The different heads under which St Matthew reduces the three periods, show, that the time at which Jesus was born, was the time appointed for the birth of the Christ, and that Jesus Himself was the Christ. The first and the second fourteen have an illustrious commencement; the third has one, as it were, blind and nameless. Hence is clearly deduced, and brilliantly shines forth, the end and goal of the third, and all the periods, namely, the CHRIST. The first period is that of promise, for in it Abraham stands first, and David last, to each of whom the promise was given; the second is that of adumbration, by means of the Davidical sovereignty, and the fact that it is considerably shorter than either of the others, furnishes a reasonable ground for expecting that the kingdom of David, as fulfilled in Christ (see Luke 1:32), will be far more glorious hereafter, and more lasting. The third period is that of expectation. The most distinguished personages in the first period are Abraham and David, who stand respectively first and last in it. The most distinguished personage in the second period is the same David, who is now found standing first. The first name which occurs in the third period is that of Jechoniah, so called also in 1 Chronicles 3:17, who was bound with chains, to whom no heir was promised of his throne; nay, further, against whom, as well as against his uncle and father, all other woes were denounced (Jeremiah 22:11; Jeremiah 22:18; Jeremiah 22:25), so that, though he was not actually without offspring, yet, as a warning to posterity, he should be written ערירי, childless (Jeremiah 22:28; Jeremiah 22:30), without, that is to say, an heir to his throne; and it was with reference to these three kings that the earth was invoked thrice, “O earth, earth, earth, hear the word of the Lord” (Ibid. Jeremiah 22:29). Hence it arises that, when stating the boundary between the second and third fourteens, St Matthew does not name Jechoniah; but, instead of so doing, mentions the Babylonian Captivity. Much additional weight accrues to this argument from the words of Jeremiah; for in the time of Moses, midway between Abraham and David, a covenant was made with the people of Israel, which was abrogated about the time of the captivity of Jechoniah.—See Jeremiah 29:1; Jeremiah 31:31; Hebrews 8:8; Hebrews 8:13. In the times of Abraham and David, Christ was promised; after the time of David, the Davidical sovereignty, which was overthrown at the Babylonian Captivity, did not last so long as the preceding period, that, namely, between Abraham and David. Then, indeed, it was that a new covenant was promised, the author and surety whereof should be Christ. The state, therefore, of the Jewish nation after the Captivity, could not but tend to, and end in the Christ. In the Psalms, and other predictions delivered during the time of the Kings, the sacred writers, as the march of prophecy moved onward, generally compared the present with the future; whereas, after the Babylonian Captivity, they contrasted the one with the other, whilst contemplating the future as coming nearer and nearer their own times.(29)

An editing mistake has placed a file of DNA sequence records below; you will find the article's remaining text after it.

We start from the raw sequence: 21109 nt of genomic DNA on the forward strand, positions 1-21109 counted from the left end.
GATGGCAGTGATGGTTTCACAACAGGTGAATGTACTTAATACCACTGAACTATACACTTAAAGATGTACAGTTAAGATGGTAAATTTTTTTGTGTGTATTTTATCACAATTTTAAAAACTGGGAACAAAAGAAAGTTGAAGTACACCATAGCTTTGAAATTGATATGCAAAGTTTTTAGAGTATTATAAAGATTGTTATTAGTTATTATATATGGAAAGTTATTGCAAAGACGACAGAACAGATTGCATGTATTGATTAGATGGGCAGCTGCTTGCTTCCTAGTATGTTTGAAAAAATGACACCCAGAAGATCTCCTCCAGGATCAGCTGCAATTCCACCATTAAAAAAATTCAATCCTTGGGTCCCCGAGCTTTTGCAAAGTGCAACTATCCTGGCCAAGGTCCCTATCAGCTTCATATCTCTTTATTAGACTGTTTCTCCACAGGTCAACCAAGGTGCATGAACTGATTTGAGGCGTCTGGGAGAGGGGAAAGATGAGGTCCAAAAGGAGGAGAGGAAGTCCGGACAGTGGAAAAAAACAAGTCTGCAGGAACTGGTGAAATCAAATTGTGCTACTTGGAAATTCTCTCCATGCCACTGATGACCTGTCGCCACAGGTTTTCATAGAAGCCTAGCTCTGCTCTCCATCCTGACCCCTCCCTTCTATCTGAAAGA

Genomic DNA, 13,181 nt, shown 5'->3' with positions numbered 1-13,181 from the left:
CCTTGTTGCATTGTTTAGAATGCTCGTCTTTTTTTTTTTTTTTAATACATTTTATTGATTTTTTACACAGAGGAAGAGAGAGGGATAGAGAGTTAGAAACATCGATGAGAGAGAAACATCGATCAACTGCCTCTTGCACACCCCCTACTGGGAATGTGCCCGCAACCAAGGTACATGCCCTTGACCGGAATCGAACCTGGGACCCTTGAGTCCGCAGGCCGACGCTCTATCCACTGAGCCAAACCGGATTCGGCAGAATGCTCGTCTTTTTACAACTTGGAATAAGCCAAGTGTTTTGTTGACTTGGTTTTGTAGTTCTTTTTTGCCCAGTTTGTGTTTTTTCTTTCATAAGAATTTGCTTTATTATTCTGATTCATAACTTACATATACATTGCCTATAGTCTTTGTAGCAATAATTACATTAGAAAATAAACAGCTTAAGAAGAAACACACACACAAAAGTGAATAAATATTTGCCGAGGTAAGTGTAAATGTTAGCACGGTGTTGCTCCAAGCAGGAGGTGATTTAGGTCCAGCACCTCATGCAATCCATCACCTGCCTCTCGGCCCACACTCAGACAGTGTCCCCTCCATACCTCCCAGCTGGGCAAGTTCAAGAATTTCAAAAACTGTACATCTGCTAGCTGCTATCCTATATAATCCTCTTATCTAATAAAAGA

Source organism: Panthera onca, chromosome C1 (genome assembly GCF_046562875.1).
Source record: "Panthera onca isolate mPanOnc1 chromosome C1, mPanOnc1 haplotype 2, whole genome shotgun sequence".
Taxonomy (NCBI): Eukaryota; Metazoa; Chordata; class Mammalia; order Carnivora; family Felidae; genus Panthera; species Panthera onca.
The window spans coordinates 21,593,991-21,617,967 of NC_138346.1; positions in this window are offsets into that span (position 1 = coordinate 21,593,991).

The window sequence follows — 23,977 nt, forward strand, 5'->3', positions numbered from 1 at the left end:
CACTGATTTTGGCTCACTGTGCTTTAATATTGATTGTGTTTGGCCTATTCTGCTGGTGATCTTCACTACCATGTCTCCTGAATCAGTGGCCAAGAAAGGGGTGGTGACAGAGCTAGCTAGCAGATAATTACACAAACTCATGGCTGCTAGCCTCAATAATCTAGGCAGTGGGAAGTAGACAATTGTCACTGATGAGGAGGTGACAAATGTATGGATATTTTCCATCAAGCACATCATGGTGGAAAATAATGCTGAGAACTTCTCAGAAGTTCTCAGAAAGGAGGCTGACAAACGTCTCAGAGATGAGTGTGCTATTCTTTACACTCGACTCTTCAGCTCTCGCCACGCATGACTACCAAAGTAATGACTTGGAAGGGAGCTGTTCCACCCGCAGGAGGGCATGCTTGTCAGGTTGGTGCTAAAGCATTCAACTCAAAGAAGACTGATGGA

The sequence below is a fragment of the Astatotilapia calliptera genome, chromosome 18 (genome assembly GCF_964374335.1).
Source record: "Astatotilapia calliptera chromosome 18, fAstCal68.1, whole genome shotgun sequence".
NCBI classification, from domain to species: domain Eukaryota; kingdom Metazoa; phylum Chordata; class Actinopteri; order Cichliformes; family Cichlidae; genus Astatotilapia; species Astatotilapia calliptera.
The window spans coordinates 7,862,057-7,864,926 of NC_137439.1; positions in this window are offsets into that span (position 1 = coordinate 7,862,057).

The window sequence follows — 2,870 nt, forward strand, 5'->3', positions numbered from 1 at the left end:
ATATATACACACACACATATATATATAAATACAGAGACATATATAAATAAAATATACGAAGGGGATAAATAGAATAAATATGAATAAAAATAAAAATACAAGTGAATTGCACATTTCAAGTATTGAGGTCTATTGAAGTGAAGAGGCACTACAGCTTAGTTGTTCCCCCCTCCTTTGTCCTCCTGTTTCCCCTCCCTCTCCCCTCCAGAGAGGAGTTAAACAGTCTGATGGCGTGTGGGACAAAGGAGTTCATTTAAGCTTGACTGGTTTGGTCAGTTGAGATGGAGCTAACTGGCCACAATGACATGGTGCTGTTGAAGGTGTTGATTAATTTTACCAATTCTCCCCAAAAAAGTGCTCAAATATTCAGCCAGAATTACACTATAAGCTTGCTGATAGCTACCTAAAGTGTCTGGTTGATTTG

VIII. St Matthew makes the three periods equal with each other.

This is evident from his repeating the number FOURTEEN three times with the utmost deliberation.—See Section IV.

IX. He makes up both the third and the second Fourteens by omitting several links in the pedigree: in the first, however, he makes no such omission.